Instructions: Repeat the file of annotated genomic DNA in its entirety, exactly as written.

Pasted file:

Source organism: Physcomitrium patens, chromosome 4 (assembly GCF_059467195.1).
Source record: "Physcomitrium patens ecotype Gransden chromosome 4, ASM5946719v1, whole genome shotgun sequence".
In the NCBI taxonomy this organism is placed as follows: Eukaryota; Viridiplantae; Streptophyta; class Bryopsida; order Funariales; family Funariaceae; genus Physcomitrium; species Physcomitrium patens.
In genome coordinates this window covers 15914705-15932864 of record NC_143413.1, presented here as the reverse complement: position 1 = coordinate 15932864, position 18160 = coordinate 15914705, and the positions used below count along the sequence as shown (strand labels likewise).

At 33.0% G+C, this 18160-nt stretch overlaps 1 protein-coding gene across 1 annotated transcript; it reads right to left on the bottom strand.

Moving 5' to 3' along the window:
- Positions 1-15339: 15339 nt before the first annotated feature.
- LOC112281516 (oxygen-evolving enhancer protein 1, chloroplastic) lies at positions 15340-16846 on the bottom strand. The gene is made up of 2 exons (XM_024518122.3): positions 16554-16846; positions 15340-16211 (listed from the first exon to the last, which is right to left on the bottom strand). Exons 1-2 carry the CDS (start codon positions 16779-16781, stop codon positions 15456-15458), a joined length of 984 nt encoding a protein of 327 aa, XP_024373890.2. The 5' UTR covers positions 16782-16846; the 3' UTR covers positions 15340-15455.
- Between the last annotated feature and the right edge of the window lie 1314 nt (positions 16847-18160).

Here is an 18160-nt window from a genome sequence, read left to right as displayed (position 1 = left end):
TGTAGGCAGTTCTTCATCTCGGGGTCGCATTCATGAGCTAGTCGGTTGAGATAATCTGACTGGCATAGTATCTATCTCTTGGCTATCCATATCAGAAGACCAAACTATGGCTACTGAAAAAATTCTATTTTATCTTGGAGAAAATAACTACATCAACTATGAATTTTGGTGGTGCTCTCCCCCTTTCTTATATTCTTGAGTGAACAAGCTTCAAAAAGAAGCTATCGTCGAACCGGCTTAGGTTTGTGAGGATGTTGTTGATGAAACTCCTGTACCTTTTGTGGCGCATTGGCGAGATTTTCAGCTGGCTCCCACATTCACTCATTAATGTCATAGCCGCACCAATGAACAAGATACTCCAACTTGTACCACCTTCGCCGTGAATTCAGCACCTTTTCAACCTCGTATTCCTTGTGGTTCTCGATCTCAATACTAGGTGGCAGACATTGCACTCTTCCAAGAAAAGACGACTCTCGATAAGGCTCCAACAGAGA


Source organism: Physcomitrium patens, chromosome 4 (assembly GCF_059467195.1).
Source record: "Physcomitrium patens ecotype Gransden chromosome 4, ASM5946719v1, whole genome shotgun sequence".
In the NCBI taxonomy this organism is placed as follows: Eukaryota; Viridiplantae; Streptophyta; class Bryopsida; order Funariales; family Funariaceae; genus Physcomitrium; species Physcomitrium patens.
In genome coordinates this window covers 15914705-15932864 of record NC_143413.1, presented here as the reverse complement: position 1 = coordinate 15932864, position 18160 = coordinate 15914705, and the positions used below count along the sequence as shown (strand labels likewise).

At 33.0% G+C, this 18160-nt stretch overlaps 1 protein-coding gene across 1 annotated transcript; it reads right to left on the bottom strand.

Moving 5' to 3' along the window:
- Positions 1-15339: 15339 nt before the first annotated feature.
- LOC112281516 (oxygen-evolving enhancer protein 1, chloroplastic) lies at positions 15340-16846 on the bottom strand. The gene is made up of 2 exons (XM_024518122.3): positions 16554-16846; positions 15340-16211 (listed from the first exon to the last, which is right to left on the bottom strand). Exons 1-2 carry the CDS (start codon positions 16779-16781, stop codon positions 15456-15458), a joined length of 984 nt encoding a protein of 327 aa, XP_024373890.2. The 5' UTR covers positions 16782-16846; the 3' UTR covers positions 15340-15455.
- Between the last annotated feature and the right edge of the window lie 1314 nt (positions 16847-18160).

Here is an 18160-nt window from a genome sequence, read left to right as displayed (position 1 = left end):
TGTAGGCAGTTCTTCATCTCGGGGTCGCATTCATGAGCTAGTCGGTTGAGATAATCTGACTGGCATAGTATCTATCTCTTGGCTATCCATATCAGAAGACCAAACTATGGCTACTGAAAAAATTCTATTTTATCTTGGAGAAAATAACTACATCAACTATGAATTTTGGTGGTGCTCTCCCCCTTTCTTATATTCTTGAGTGAACAAGCTTCAAAAAGAAGCTATCGTCGAACCGGCTTAGGTTTGTGAGGATGTTGTTGATGAAACTCCTGTACCTTTTGTGGCGCATTGGCGAGATTTTCAGCTGGCTCCCACATTCACTCATTAATGTCATAGCCGCACCAATGAACAAGATACTCCAACTTGTACCACCTTCGCCGTGAATTCAGCACCTTTTCAACCTCGTATTCCTTGTGGTTCTCGATCTCAATACTAGGTGGCAGACATTGCACTCTTCCAAGAAAAGACGACTCTCGATAAGGCTCCAACAGAGA